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A laser emitting light with a wavelength of 560 nm (Single slit).

  1. Feb 13, 2017 #1
    1. The problem statement, all variables and given/known data
    fringequestion-jpg.113100.jpg

    2. Relevant equations


    3. The attempt at a solution

    a) see attached.

    b)


    i) Decreasing the width of the slit will cause less interference fringes to be seen, increases the distance amongst fringes and the fringes become wider.

    ii) If the screen was moved further away, fewer fringes will be visible on the screen, increased the distance amongst bright fringes, and the fringes that are developing the interference pattern become wider.

    iii) Increasing the wave length will cause the fringes that make up the interference pattern become wider, less fringes visible on the screen and an increased distance amongst bright fringes.

    c)

    i)
    A double slit with a light shone through it will result in having the interference pattern being evenly spread out and have like intensities.

    ii) Light shone through diffraction grating will result in evenly brighter fringes that are widely spaced and narrower.

    I was wondering if there's anything that i missed? I feel I have it all but I just want to be sure. Also, for questions B and C, i had a hard time learning the concepts during class as the videos my teacher showed hurt my eyess so it was kind of hard to see the differences in the waves/ dark and bright fringes. FRINGES.jpg
     

    Attached Files:

  2. jcsd
  3. Feb 13, 2017 #2

    mfb

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    Staff: Mentor

    If the central maximum is 5 cm wide, how can the distance between adjacent maxima be 2.5 cm? That is less than the width of the maximum.
    Why? It is not necessarily wrong, but it is also not generally true.
    Perfectly? Or is it more complicated?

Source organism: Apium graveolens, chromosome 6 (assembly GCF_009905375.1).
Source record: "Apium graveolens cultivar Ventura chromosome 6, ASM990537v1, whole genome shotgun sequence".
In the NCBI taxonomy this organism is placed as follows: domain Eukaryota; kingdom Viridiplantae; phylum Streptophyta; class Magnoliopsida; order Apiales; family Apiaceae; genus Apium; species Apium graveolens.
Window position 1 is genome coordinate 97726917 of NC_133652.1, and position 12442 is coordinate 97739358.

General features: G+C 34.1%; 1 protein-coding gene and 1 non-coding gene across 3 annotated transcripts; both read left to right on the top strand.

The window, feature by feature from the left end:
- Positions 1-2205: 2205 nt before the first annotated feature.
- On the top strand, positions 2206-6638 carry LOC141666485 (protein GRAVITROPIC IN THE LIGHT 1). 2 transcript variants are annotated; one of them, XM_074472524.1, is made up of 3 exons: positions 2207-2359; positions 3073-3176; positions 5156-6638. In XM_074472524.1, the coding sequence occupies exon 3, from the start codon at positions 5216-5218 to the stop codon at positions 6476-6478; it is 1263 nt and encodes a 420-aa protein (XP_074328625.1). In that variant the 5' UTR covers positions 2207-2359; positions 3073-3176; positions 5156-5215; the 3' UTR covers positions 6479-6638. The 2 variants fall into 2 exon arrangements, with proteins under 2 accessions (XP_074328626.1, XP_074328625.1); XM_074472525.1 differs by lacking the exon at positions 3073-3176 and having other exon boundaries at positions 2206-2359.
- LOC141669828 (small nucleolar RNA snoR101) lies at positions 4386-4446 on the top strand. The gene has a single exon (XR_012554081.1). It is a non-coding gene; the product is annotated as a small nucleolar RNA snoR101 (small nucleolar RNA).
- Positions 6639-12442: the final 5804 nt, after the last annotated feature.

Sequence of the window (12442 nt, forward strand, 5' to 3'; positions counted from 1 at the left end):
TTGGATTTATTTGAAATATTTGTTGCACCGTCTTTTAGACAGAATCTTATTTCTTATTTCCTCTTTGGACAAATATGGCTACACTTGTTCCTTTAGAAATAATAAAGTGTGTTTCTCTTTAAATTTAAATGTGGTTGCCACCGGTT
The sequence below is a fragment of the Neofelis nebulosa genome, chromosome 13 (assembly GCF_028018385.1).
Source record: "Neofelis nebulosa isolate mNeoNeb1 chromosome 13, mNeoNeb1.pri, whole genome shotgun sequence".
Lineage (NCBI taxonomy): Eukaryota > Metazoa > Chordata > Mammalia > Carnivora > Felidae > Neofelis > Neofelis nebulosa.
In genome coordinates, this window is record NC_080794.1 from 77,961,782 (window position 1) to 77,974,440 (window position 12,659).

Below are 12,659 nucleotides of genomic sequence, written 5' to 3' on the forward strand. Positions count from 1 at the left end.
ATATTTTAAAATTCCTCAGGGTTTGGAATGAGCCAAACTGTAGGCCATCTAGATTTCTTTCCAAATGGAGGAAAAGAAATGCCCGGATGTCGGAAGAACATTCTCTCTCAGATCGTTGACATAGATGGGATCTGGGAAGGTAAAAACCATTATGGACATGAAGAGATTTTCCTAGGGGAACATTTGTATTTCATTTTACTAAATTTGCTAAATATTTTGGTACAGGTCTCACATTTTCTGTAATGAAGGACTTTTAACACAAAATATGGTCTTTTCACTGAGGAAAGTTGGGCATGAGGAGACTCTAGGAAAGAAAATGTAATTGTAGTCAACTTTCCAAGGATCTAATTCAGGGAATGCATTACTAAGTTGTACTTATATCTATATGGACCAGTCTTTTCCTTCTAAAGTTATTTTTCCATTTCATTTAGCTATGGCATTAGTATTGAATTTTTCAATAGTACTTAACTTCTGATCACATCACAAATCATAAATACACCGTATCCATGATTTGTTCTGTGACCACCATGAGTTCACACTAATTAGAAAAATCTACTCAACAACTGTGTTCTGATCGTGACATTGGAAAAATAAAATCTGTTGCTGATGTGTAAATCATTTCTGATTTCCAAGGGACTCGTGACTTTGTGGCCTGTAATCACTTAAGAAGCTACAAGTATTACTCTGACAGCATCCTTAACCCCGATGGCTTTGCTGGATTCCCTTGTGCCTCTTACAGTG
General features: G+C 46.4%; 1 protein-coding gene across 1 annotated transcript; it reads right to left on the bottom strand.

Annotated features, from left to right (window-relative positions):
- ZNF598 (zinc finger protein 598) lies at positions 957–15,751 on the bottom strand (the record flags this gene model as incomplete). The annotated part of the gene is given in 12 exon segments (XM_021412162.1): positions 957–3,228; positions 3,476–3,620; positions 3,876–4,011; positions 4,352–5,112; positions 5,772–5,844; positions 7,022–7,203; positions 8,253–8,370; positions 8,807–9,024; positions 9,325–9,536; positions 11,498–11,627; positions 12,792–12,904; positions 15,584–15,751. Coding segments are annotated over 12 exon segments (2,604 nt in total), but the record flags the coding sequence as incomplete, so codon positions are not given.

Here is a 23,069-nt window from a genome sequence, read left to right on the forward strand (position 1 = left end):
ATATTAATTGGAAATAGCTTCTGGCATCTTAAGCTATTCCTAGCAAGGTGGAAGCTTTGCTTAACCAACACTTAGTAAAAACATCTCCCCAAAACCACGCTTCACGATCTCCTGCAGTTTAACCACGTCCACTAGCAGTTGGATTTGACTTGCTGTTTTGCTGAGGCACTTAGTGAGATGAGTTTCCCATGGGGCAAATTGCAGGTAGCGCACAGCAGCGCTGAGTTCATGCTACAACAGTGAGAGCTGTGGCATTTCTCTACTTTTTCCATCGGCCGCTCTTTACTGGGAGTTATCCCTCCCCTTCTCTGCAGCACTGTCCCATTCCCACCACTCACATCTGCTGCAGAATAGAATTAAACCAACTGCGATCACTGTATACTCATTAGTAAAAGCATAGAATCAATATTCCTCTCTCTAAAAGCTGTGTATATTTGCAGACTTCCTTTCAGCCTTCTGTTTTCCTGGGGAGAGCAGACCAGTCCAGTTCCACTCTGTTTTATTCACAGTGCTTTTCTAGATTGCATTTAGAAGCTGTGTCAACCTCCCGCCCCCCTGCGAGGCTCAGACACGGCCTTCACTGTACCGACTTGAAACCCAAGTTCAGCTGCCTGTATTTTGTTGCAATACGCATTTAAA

4. Feb 13, 2017 #3
    Hmm did I approach it wrong? From what i have in my notes, the central maxima is twice as wide as the other maxima. Since Central Maxima was given I used the formula 2(Triangle)y to find the distance between the other maxima. :/ unless I'm forgetting something crucial.

    I upon looking at this question again and more examples, (If the screen was moved further away.) the intensity of the fringes is not as pronounced and thereby making it seem to have less visible fringes. Hmm is this more accurate? Or am I not seeing something?

    It's more complicated. I mean, the interference pattern created when light is shined through a double slit, is actually an overlap, and therefore the interference, of two single slit interference patterns. The two patterns is what diminishes the central maxima from each of the single slit patterns to make an evenly distributed double slit pattern. Hmmm i should of included this into my answer... What do you think?
     
  5. Feb 13, 2017 #4

    mfb

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    Staff: Mentor

    Ah, so your "distance between maxima" applies to all other maxima? Then it should be fine.
    The intensity goes down, making the fringes harder to see, yes. But the number of existing fringes stays the same, some just get too dim to be visible.
    That description confuses me. The point is that the two slits have a finite width. You still get effects from their single-slit behavior.
     
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